The UNSDCF prioritises the population groups in Yemen that have the highest risk of being left behind due to the impact of conflict; economic, social, geographic or political exclusion; and marginalisation. Enacting the central transformative principle of the 2030 Agenda and the SDGs, whilst challenging in the Yemen context, does provide the lens through which the UNSDCF targets the most vulnerable and prioritise Leaving No One Behind. On the basis that some groups in Yemen bear the brunt of the conflict due to forced displacement, livelihood disruption, food insecurity, limited social safety nets, increased levels of poverty and poor-quality housing, the CCA 2021 identifies the following population groups at the greatest risk of being left behind:

  • Women and girls - 73 percent of those displaced in Yemen are women and girls, especially women of reproductive age and adolescent girls
  • Children – 60 percent of those killed directly by conflict are children under five
  • Youth and adolescents – an estimated 2 million are out of school and forced into early marriage as a negative coping mechanism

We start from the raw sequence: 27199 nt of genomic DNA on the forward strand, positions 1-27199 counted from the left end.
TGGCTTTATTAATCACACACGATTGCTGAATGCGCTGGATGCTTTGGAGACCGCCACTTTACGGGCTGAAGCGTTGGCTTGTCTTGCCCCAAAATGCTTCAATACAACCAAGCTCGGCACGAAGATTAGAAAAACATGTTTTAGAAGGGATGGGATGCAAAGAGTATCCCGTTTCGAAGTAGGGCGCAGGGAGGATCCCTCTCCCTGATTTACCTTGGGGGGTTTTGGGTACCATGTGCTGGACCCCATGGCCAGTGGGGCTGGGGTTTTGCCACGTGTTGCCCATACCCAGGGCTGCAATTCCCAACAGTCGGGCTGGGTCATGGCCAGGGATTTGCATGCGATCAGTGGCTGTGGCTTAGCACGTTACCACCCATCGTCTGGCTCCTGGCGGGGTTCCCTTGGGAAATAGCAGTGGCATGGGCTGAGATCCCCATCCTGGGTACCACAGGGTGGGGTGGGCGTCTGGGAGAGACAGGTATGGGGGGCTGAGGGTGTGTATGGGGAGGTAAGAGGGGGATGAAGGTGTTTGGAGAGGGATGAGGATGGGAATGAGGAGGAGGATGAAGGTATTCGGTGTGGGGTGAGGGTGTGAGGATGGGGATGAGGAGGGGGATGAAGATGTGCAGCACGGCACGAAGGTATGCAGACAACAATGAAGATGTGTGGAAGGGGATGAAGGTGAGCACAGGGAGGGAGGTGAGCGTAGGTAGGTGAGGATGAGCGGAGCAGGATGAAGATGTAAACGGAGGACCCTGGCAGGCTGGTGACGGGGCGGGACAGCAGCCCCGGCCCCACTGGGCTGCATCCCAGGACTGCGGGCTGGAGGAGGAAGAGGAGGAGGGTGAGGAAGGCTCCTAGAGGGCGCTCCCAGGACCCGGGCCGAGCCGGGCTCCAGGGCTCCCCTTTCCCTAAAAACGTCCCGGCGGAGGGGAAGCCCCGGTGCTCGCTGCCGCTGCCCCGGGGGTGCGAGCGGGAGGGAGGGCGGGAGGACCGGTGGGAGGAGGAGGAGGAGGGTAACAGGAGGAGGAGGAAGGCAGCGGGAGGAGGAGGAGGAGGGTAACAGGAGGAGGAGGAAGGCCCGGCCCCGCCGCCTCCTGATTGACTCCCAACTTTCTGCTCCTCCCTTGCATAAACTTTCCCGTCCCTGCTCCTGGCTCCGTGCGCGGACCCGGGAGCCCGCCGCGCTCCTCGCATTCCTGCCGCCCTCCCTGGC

• Internally displaced persons – more than 4 million IDPs with 172,000 newly displaced in 2020 and almost 160,000 in 2021
  • Refugees, asylum seekers and migrants – Yemen hosts approximately 138,000 migrants and 140,000 refugees and asylum seekers
  • Persons with disabilities – 4.5 million Yemenis have at least one disability
  • Ethnic and religious minorities – It is estimated that Muhamasheen represent 10 percent of the population living in marginalised conditions
  • LGBTQ+ - homosexuality is illegal and punishable by death

The UNSDCF is comprised of four chapters. Chapter One: explores Yemen’s progress towards the 2030 Agenda through a detailed analysis of the country context drawing on the 2021 CCA. Chapter Two: presents the theory of change generally and per outcome area. Chapter Three: outlines the UNSDCF’s implementation plan focused on the management structure, resources, links to country programming instruments and Yemen’s Business Operations Strategy. Chapter Four: highlights the process for CCA updates, Monitoring and Evaluation and Learning. The Results Framework presents the outcomes and key performance indicators for monitoring agreed targets utilizing verifiable data sets. Two annexes capture the legal basis for all UN entities engaged in the UNSDCF and the mandatory commitments to Harmonised Approaches to Cash Transfers (HACT)2 .

The UNSDCF represents the UN’s understanding that continued engagement in Yemen requires an operational architecture under-pinned by the Business Operations Strategy (BOS) and an integrated set of achievable programming priorities. These two strategic approaches of the UN system strengthen and make more inclusive the country’s national and local governance structures, and mainstream the required responses to the economic and health consequences of COVID-19. They tackle food insecurity and nutrition as a matter of priority and integrate the promotion and advancement of gender equality and women’s and girl’s empowerment.